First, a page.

Annulment FAQs

Annulment FAQs

It is properly known as a declaration of nullity of a marriage. An annulment is a declaration by a Tribunal (a Court of the Catholic Church) that marriage consent was invalid, that is, a bond was not made. It does not assign blame or guilt to either person. It merely states that on the wedding day, there was no meeting of consent by the bride and the groom.

  • Catholics who are divorced and wish to remarry in the Church
  • Catholics who are divorced and have married outside of the Church
  • Divorced non-Catholics who want to marry a Catholic
  • Divorced non-Catholics married to a Catholic outside of the Church
  • Divorced non-Catholics who wish to come into the Church

All prior marriage bonds must be investigated to declare someone free to marry in the Church. All attempts to marry are presumed valid by the Church until proven otherwise.

Even for those who perhaps will not remarry, the annulment process can bring a sense of closure; the members of the Tribunal, as well as those who assist at the parish level, strive to make this a Healing Ministry.

The Tribunal is the judicial branch of the local church. The officials assist the Bishop in matters of canon law. Canon law is the ecclesiastical law of the Church, made of 1,752 canons (laws) binding the Latin Rite Church. A separate Code exists for the Eastern Rite Churches. The ministers of the Tribunal are bound to protect and apply these laws in nullity cases, as well as in other situations requiring legal action.

Yes. If you are divorced and not living in a sexual relationship with anyone, you may receive the Eucharist, Penance, and Anointing of the Sick.

By law, the Court must contact both parties in the process. If the Respondent (the other party) will not participate, the case can move forward. The party petitioning for the nullity (the Petitioner) and the Respondent will both have an opportunity to testify.

Part of beginning the process is the Petitioner’s completed questionnaire; the Respondent will be given the same opportunity. Both parties need to provide detailed answers to questions, longer than one or two sentences; there will be questions about you and your spouse. The questions are about family history, personality traits, dating history, your relationship with the other party, your intentions upon entering marriage, your understanding of marriage, and the life of the marriage.

Just as in a civil law trial, a party must prove his or her case through statements and other proofs.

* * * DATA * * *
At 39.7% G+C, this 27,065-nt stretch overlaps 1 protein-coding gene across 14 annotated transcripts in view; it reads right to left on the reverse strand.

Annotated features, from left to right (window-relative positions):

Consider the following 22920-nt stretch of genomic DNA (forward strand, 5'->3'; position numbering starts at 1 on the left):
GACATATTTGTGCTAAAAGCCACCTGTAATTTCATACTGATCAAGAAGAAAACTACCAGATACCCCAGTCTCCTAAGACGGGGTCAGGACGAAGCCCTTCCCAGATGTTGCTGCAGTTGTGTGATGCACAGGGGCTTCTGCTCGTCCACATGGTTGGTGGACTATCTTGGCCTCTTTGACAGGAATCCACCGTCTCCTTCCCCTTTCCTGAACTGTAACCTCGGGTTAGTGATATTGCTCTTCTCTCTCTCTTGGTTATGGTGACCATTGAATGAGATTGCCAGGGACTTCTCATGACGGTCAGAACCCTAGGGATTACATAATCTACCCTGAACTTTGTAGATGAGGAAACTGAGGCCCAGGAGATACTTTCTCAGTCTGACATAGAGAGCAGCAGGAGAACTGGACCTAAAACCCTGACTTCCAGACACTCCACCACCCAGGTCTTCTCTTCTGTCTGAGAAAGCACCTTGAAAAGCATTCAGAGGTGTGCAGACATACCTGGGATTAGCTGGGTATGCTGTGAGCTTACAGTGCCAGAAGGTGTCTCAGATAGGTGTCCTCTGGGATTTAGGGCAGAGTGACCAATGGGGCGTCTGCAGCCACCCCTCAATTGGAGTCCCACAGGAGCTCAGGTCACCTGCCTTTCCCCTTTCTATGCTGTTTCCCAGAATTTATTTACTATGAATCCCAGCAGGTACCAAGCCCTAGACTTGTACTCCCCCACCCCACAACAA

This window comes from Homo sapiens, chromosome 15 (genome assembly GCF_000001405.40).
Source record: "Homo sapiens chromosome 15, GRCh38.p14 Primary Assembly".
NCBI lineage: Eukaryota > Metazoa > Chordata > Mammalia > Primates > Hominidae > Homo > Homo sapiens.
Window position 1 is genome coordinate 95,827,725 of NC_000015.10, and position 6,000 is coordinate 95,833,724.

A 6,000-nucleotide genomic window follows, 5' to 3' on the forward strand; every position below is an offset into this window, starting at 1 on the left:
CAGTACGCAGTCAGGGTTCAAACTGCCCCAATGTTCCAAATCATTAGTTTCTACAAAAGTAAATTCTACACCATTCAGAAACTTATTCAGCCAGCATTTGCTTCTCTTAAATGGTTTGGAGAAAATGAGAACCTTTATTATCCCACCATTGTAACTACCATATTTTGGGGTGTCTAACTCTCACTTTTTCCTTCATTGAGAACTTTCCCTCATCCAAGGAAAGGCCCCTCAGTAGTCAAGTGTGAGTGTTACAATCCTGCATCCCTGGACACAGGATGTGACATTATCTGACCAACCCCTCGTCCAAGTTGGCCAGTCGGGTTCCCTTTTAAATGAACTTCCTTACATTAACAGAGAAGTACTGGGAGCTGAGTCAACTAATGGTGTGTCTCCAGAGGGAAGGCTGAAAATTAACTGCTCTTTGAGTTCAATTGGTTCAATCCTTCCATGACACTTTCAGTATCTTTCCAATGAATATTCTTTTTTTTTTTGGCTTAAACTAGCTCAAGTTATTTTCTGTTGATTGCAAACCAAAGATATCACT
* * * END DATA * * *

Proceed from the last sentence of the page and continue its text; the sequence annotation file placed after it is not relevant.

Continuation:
The parties will also be asked to provide witnesses. Witnesses are people who can discuss your family history, your upbringing, your relationship history, details about your courtship, from the time around the wedding, as well as what married life was like. Yes and No answers are to be avoided.

The Petitioner and the Respondent can contact their witnesses to ask them if they have submitted their statements to the Tribunal.

The annulment process evaluates the readiness of the parties, their mental well-being,their knowledge about the rights and obligations of marriage, and their willingness to commit to a valid act of marriage consent. Detailed statements assist the Court in coming to a decision.

The Court may also request documentation that would prove consent to be invalid, such as when there is the presence of an impediment, or a Catholic party did not follow the proper form of marriage. Your parish-based Advocate will provide more guidance.

When a Catholic does not marry according to canonical form, i.e. marry in the Church, the marriage is not considered valid. A convalidation is a new act of consent; a Catholic in a civil union marries in the Church. It is a new bond; it is not a blessing of the civil union. Both parties must be free to marry and participate in a marriage preparation program.

Yes! All marriages are presumed valid until proven otherwise, including the marriages of non-Catholics, or those who are not baptized.

The Diocese of Dallas provides a trained priest, deacon, and/or layperson at every parish to assist with the application process for an annulment. You will be appointed an Advocate to assist you. The initial questionnaire is available here.

  • Explain the nullity process and procedures
  • Assist Petitioner in which forms to use
  • Review the baptismal status of Petitioner, Respondent, and all former spouses and intended spouse
  • Review the information and request any further information
  • Give assistance when additional information is required